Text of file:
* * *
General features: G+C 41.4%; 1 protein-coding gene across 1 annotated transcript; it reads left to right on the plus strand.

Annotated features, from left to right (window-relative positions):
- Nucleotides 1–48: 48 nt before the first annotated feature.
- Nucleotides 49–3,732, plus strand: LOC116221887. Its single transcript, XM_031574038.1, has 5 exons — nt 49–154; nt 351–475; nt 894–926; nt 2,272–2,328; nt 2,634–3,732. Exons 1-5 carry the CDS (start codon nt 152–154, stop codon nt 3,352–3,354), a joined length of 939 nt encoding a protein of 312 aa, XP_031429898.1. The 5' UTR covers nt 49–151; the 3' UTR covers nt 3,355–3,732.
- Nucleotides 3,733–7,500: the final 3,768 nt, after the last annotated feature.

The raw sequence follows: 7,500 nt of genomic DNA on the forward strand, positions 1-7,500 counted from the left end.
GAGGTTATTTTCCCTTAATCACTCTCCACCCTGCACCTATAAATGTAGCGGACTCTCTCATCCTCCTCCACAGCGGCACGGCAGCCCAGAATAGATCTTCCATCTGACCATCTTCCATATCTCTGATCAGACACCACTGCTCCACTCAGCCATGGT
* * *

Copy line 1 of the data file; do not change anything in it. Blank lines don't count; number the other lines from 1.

General features: G+C 41.4%; 1 protein-coding gene across 1 annotated transcript; it reads left to right on the plus strand.